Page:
With document imaging, such confusion doesn't occur, she points out. "You go into a previous account, acquire patient identifiers imaged in the system, and know that the person standing in front of you is who they say they are. You can positively identify the patient readily, quickly, repetitively when positive identification is imaged and stored in the patient account."

During the registration process, Powell explains, patients are asked to produce:

  • Positive identification in the form of any photo ID, preferably with evidence of mailing address.
  • Current health insurance card for services being reimbursed by a third-party carrier.

In addition to providing a way to instantly store and retrieve visual-imaged patient-identifying documents, Powell notes, the process makes existing paper documents available in a secure manner across the network.

"People sometimes just show up at the customer service area," she adds, "and say, 'I need to check on my bill. Can you help me?'"

If the person isn't carrying identification, Powell says, that customer service employee can now look in the file to confirm identity, rather than telling the individual he or she will need to answer correctly a series of questions pertaining to the identity of the patient listed on the account or come back later with positive identification.

Powell advises providers interested in instituting document imaging to select quality equipment and to make sure they get the type that fits their specific needs.

"You can image documents in bulk, so you don't disturb the flow of registration by stopping to scan at an entrance," she says. "You could keep a big basket there and do it by batch when staff are not busy."

Hospitals with fast-track ED registration or a fast-track pre-registration location, for example, might choose such a method, Powell adds.

On the other hand, it might not be cost-effective for a hospital with a completely decentralized registration operation to purchase a large, super deluxe scanner that sits in one area, she notes.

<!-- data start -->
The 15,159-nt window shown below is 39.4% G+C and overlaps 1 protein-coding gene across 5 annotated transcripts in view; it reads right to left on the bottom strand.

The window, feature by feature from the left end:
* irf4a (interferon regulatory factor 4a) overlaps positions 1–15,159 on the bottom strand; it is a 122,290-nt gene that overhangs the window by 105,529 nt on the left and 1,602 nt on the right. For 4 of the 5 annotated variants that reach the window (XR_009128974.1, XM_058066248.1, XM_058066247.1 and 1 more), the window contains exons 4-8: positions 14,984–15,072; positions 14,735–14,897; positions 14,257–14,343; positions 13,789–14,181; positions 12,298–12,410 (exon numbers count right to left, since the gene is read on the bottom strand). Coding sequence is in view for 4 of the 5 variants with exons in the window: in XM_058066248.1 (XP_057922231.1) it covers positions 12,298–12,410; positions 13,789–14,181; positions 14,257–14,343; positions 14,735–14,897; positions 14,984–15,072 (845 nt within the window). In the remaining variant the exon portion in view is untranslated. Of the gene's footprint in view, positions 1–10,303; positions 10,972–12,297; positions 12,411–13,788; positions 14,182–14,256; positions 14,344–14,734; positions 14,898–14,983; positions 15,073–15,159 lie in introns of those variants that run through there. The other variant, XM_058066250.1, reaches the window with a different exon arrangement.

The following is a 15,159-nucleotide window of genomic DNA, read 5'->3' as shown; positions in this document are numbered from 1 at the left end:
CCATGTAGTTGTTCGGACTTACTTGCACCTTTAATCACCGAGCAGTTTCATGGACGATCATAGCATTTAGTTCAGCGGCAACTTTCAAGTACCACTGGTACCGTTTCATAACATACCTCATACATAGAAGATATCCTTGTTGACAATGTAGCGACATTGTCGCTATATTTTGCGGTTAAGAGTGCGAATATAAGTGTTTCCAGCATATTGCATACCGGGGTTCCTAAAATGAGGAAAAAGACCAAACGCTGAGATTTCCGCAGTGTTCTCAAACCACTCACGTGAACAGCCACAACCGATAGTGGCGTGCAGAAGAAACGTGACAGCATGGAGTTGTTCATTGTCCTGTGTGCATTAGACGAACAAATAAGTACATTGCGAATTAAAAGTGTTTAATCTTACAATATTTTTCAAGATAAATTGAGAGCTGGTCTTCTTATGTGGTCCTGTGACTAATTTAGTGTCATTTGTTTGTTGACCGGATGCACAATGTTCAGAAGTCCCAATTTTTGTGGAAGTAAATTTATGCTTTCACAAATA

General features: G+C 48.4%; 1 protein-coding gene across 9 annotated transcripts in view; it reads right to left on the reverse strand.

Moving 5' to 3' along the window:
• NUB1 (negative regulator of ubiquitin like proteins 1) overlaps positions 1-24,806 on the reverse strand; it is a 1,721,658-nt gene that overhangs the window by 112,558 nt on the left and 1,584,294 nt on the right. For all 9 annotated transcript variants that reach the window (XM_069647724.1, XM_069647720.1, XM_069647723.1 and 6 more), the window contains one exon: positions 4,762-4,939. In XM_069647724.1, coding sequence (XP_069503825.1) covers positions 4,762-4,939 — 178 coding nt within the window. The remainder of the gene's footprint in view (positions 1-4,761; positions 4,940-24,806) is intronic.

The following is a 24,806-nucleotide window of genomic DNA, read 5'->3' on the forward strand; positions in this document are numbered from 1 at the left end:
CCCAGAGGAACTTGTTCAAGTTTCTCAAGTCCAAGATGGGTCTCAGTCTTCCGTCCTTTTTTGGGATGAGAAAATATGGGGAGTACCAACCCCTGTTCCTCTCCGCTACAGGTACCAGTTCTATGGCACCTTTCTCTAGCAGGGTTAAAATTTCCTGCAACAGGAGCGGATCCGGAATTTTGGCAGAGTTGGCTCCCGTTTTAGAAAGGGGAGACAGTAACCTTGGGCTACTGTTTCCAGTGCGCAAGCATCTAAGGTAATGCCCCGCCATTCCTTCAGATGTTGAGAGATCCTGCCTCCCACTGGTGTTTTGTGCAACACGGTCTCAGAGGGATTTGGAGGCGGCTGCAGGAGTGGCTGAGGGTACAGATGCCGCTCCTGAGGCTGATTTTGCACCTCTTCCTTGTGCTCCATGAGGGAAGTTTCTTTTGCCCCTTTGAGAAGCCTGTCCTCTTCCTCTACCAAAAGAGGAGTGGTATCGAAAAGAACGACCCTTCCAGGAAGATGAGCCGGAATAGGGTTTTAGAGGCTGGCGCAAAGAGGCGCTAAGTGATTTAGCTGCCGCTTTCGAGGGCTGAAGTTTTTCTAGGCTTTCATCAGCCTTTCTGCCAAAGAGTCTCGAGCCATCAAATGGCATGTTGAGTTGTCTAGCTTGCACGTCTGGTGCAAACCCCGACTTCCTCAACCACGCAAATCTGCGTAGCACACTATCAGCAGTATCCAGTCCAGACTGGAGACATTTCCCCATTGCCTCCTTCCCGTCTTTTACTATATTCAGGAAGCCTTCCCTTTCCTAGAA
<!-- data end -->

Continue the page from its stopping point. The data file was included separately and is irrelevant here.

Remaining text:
"We have desktop scanners on every registration desk at Harris Methodist Fort Worth Hospital, and we also do bedside registration, so we have scanners on our computers on wheels," Powell says. "We have eight buildings and 17 decentralized points of entry where registration functions are performed.

"Analyze your business and determine how best to get the job done," she suggests. "We bought a big scanner just in case, but we really don't use it often." Quality is important, Powell adds, because some types of equipment scan documents faster than others, which obviously has an impact on registration flow.

When putting a program in place, she continues, "Look at what you're really trying to accomplish — patient safety by establishing positive patient identification, reduction in duplicate medical records and reduction in billing errors — and put a process and policy in place where you start to collect valid patient ID upon admission."

Reeducating the public is sometimes a difficult task, Powell cautions. "If customers aren't used to bringing identification, it might take awhile before it becomes common practice to do so."

(Editor's note: Patti Consolver can be reached at PattiConsolver@texashealth.org. Tauna Shelton can be reached at TaunaShelton@texashealth.org. Linda Powell may be reached at LindaPowell@texashealth.org.)